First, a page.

Global AIDS Fund Provides Help, Comfort
by Linda Bloom*
August 16, 2010—An AIDS orphan in Kenya, Purity had few prospects for the future.
At the age of 14, she had become the caregiver for a younger brother and sister and a mentally disabled older brother. They had a piece of family land, but no food.
Purity became involved in a United Methodist-supported project that linked her with a group of 12 families in her community. The Champion Working Group, as it is known, helped her plant grass — feed for the family cow — and cultivate greens to sell for profit, sharing the income.
The next year, Purity added maize, carrots and potatoes to her crops. Soon, she had two goats, two cows and enough produce to feed her family and put money in the bank.
Zoe Ministry, which runs the Giving Hope Empowerment Project, is one of the grant recipients of the United Methodist Global AIDS Fund.
Launched in 2004 by the Rev. Greg Jenks, with support from the United Methodist North Carolina Annual (regional) Conference, Zoe Ministry is working in Zimbabwe, Zambia, Kenya and Rwanda to empower AIDS orphans and child-led families to become self-sufficient.
Kids like Purity can thrive, not just survive, Jenks said.
Assisting Vulnerable Children
Many of the applications to the Global AIDS Fund relate to projects dealing with AIDS orphans and vulnerable children, said Bridget Hayes, who manages the grants for the United Methodist Committee on Relief (UMCOR).
“A lot of these children are leading households,” Hayes explained. “We do a lot of funding to help them stay in school.”
Established by the 2004 General Conference, the denomination’s top legislative body, and affirmed in 2008, the global fund is part of The Advance, the voluntary giving program of the United Methodist Board of Global Ministries.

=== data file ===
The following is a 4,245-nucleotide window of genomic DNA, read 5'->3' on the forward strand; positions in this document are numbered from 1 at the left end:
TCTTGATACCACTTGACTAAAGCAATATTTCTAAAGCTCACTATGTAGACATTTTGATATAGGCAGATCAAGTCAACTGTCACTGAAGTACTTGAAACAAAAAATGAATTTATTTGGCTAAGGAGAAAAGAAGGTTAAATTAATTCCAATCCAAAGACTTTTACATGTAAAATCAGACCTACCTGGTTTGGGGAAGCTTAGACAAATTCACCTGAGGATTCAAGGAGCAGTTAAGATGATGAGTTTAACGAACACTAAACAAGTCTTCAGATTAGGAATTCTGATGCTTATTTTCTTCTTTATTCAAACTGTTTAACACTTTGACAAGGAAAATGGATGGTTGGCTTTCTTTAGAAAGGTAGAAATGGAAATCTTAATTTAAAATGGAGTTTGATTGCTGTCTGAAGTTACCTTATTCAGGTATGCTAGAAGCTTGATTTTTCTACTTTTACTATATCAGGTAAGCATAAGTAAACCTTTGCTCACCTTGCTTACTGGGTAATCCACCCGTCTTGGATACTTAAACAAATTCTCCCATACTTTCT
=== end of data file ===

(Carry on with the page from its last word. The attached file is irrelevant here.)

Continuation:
The Rev. Donald Messer, chairperson of the Global AIDS Fund Committee, believes the opportunities the fund presents has helped church members move from condemnation to compassion when it comes to HIV/AIDS.
“It’s difficult to get the church engaged on HIV and AIDS across the board,” he said. “Every dollar received, I think, represents a conversion experience.”
Linda Bales Todd, another committee member, said the fund is one of the best ways for church members to address the HIV/AIDS pandemic because 100 percent of donations go toward project grants. “It really is doing amazing work in funding projects that with very little money…can make a difference,” she said.
From 2005 to 2008, grants were awarded to 109 projects in 30 countries. In 2009 alone, the Global AIDS Fund surpassed that total, providing $527,165 worth of grants to 155 projects in 33 countries. But more donations to the fund are needed to sustain that work.
Programs in Africa
Because of a staff visit there last year, many recent applications have come from Kenya. The Global AIDS Fund also supports numerous programs in the Democratic Republic of Congo, Liberia, Senegal as well as India.
The fund committee currently is making an intentional effort to get applications from Haiti. “I’ve helped to identify a few clinics and a hospital that I think we can encourage to apply,” Hayes said.
One of the biggest grants for 2010, Hayes said, is $16,975 to the denomination’s North Katanga Annual (regional) Conference in Congo, which includes integrated funds for HIV, malaria and primary health care. Another unique project in that country involves the building of a clinic in Kamina, along with funds for its operations, for a total of $35,000.